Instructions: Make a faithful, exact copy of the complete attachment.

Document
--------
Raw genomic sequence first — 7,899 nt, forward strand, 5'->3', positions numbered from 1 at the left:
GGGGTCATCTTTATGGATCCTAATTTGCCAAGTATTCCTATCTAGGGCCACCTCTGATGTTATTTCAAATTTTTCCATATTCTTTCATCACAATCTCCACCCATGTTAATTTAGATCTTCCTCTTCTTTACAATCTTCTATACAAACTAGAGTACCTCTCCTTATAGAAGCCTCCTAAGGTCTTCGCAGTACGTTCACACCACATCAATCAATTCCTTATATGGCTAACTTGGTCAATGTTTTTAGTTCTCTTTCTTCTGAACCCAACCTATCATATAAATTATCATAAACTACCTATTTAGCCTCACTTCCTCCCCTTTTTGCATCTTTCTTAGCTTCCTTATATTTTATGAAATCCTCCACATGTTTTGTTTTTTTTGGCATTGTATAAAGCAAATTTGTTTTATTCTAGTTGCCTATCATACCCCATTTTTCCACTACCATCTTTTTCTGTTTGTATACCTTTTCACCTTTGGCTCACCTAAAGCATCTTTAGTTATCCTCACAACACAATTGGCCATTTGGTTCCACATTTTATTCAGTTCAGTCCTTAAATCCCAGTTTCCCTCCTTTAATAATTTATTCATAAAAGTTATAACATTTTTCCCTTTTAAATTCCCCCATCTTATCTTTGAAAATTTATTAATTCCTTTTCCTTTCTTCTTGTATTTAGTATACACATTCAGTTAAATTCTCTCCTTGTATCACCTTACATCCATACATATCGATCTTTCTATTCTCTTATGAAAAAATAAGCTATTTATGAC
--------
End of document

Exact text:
Raw genomic sequence first — 7,899 nt, forward strand, 5'->3', positions numbered from 1 at the left:
GGGGTCATCTTTATGGATCCTAATTTGCCAAGTATTCCTATCTAGGGCCACCTCTGATGTTATTTCAAATTTTTCCATATTCTTTCATCACAATCTCCACCCATGTTAATTTAGATCTTCCTCTTCTTTACAATCTTCTATACAAACTAGAGTACCTCTCCTTATAGAAGCCTCCTAAGGTCTTCGCAGTACGTTCACACCACATCAATCAATTCCTTATATGGCTAACTTGGTCAATGTTTTTAGTTCTCTTTCTTCTGAACCCAACCTATCATATAAATTATCATAAACTACCTATTTAGCCTCACTTCCTCCCCTTTTTGCATCTTTCTTAGCTTCCTTATATTTTATGAAATCCTCCACATGTTTTGTTTTTTTTGGCATTGTATAAAGCAAATTTGTTTTATTCTAGTTGCCTATCATACCCCATTTTTCCACTACCATCTTTTTCTGTTTGTATACCTTTTCACCTTTGGCTCACCTAAAGCATCTTTAGTTATCCTCACAACACAATTGGCCATTTGGTTCCACATTTTATTCAGTTCAGTCCTTAAATCCCAGTTTCCCTCCTTTAATAATTTATTCATAAAAGTTATAACATTTTTCCCTTTTAAATTCCCCCATCTTATCTTTGAAAATTTATTAATTCCTTTTCCTTTCTTCTTGTATTTAGTATACACATTCAGTTAAATTCTCTCCTTGTATCACCTTACATCCATACATATCGATCTTTCTATTCTCTTATGAAAAAATAAGCTATTTATGAC